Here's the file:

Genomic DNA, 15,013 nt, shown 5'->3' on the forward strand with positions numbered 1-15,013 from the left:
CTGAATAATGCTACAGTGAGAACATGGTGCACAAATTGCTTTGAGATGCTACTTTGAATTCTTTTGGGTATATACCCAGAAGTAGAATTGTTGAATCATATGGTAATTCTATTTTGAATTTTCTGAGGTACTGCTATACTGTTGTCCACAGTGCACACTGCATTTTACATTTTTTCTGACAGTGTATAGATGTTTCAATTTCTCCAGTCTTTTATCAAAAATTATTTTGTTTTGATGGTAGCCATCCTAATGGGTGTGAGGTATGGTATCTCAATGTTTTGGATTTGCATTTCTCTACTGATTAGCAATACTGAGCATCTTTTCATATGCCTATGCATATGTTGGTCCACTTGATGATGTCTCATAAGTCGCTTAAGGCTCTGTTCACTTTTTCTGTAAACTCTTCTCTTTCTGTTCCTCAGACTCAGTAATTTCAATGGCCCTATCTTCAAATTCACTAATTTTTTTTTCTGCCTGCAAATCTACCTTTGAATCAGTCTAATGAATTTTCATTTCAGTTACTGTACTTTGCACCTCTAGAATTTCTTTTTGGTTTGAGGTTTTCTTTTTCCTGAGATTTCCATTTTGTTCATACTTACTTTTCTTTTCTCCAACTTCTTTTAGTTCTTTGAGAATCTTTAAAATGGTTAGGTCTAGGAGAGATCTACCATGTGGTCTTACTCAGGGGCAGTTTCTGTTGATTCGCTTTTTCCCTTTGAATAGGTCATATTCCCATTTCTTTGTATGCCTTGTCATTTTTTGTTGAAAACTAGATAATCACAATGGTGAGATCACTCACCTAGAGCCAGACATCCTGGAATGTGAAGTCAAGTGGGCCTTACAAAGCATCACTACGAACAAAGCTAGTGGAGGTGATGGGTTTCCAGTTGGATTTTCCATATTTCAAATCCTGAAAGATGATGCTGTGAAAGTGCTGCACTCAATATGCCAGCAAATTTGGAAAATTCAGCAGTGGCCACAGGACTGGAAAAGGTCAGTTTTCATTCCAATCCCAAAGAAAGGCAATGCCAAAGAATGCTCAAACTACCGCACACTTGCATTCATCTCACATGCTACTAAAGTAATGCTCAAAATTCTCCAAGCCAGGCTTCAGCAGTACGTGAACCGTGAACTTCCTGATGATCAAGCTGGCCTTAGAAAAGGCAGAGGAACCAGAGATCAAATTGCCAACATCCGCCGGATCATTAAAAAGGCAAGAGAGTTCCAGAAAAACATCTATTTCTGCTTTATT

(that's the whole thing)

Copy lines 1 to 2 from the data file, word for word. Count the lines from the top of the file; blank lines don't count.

Genomic DNA, 15,013 nt, shown 5'->3' on the forward strand with positions numbered 1-15,013 from the left:
CTGAATAATGCTACAGTGAGAACATGGTGCACAAATTGCTTTGAGATGCTACTTTGAATTCTTTTGGGTATATACCCAGAAGTAGAATTGTTGAATCATATGGTAATTCTATTTTGAATTTTCTGAGGTACTGCTATACTGTTGTCCACAGTGCACACTGCATTTTACATTTTTTCTGACAGTGTATAGATGTTTCAATTTCTCCAGTCTTTTATCAAAAATTATTTTGTTTTGATGGTAGCCATCCTAATGGGTGTGAGGTATGGTATCTCAATGTTTTGGATTTGCATTTCTCTACTGATTAGCAATACTGAGCATCTTTTCATATGCCTATGCATATGTTGGTCCACTTGATGATGTCTCATAAGTCGCTTAAGGCTCTGTTCACTTTTTCTGTAAACTCTTCTCTTTCTGTTCCTCAGACTCAGTAATTTCAATGGCCCTATCTTCAAATTCACTAATTTTTTTTTCTGCCTGCAAATCTACCTTTGAATCAGTCTAATGAATTTTCATTTCAGTTACTGTACTTTGCACCTCTAGAATTTCTTTTTGGTTTGAGGTTTTCTTTTTCCTGAGATTTCCATTTTGTTCATACTTACTTTTCTTTTCTCCAACTTCTTTTAGTTCTTTGAGAATCTTTAAAATGGTTAGGTCTAGGAGAGATCTACCATGTGGTCTTACTCAGGGGCAGTTTCTGTTGATTCGCTTTTTCCCTTTGAATAGGTCATATTCCCATTTCTTTGTATGCCTTGTCATTTTTTGTTGAAAACTAGATAATCACAATGGTGAGATCACTCACCTAGAGCCAGACATCCTGGAATGTGAAGTCAAGTGGGCCTTACAAAGCATCACTACGAACAAAGCTAGTGGAGGTGATGGGTTTCCAGTTGGATTTTCCATATTTCAAATCCTGAAAGATGATGCTGTGAAAGTGCTGCACTCAATATGCCAGCAAATTTGGAAAATTCAGCAGTGGCCACAGGACTGGAAAAGGTCAGTTTTCATTCCAATCCCAAAGAAAGGCAATGCCAAAGAATGCTCAAACTACCGCACACTTGCATTCATCTCACATGCTACTAAAGTAATGCTCAAAATTCTCCAAGCCAGGCTTCAGCAGTACGTGAACCGTGAACTTCCTGATGATCAAGCTGGCCTTAGAAAAGGCAGAGGAACCAGAGATCAAATTGCCAACATCCGCCGGATCATTAAAAAGGCAAGAGAGTTCCAGAAAAACATCTATTTCTGCTTTATT